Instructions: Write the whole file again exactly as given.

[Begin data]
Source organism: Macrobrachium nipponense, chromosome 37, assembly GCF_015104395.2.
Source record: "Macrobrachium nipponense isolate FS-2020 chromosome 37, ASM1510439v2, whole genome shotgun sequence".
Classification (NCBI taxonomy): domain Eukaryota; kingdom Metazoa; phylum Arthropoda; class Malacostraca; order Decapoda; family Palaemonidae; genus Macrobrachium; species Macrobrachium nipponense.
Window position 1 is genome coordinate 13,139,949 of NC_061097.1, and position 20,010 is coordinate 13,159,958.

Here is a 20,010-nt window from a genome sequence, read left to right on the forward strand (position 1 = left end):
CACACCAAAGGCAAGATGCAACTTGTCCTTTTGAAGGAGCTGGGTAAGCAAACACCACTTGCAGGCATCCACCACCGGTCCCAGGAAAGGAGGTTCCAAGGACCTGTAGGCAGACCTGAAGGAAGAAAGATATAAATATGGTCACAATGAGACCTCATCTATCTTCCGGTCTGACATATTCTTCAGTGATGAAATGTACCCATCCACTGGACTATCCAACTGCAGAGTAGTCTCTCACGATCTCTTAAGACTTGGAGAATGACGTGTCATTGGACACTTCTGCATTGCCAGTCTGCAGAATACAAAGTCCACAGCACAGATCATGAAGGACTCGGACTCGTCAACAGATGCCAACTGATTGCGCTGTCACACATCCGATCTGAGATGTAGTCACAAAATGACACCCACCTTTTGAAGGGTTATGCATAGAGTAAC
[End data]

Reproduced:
Source organism: Macrobrachium nipponense, chromosome 37, assembly GCF_015104395.2.
Source record: "Macrobrachium nipponense isolate FS-2020 chromosome 37, ASM1510439v2, whole genome shotgun sequence".
Classification (NCBI taxonomy): domain Eukaryota; kingdom Metazoa; phylum Arthropoda; class Malacostraca; order Decapoda; family Palaemonidae; genus Macrobrachium; species Macrobrachium nipponense.
Window position 1 is genome coordinate 13,139,949 of NC_061097.1, and position 20,010 is coordinate 13,159,958.

Here is a 20,010-nt window from a genome sequence, read left to right on the forward strand (position 1 = left end):
CACACCAAAGGCAAGATGCAACTTGTCCTTTTGAAGGAGCTGGGTAAGCAAACACCACTTGCAGGCATCCACCACCGGTCCCAGGAAAGGAGGTTCCAAGGACCTGTAGGCAGACCTGAAGGAAGAAAGATATAAATATGGTCACAATGAGACCTCATCTATCTTCCGGTCTGACATATTCTTCAGTGATGAAATGTACCCATCCACTGGACTATCCAACTGCAGAGTAGTCTCTCACGATCTCTTAAGACTTGGAGAATGACGTGTCATTGGACACTTCTGCATTGCCAGTCTGCAGAATACAAAGTCCACAGCACAGATCATGAAGGACTCGGACTCGTCAACAGATGCCAACTGATTGCGCTGTCACACATCCGATCTGAGATGTAGTCACAAAATGACACCCACCTTTTGAAGGGTTATGCATAGAGTAAC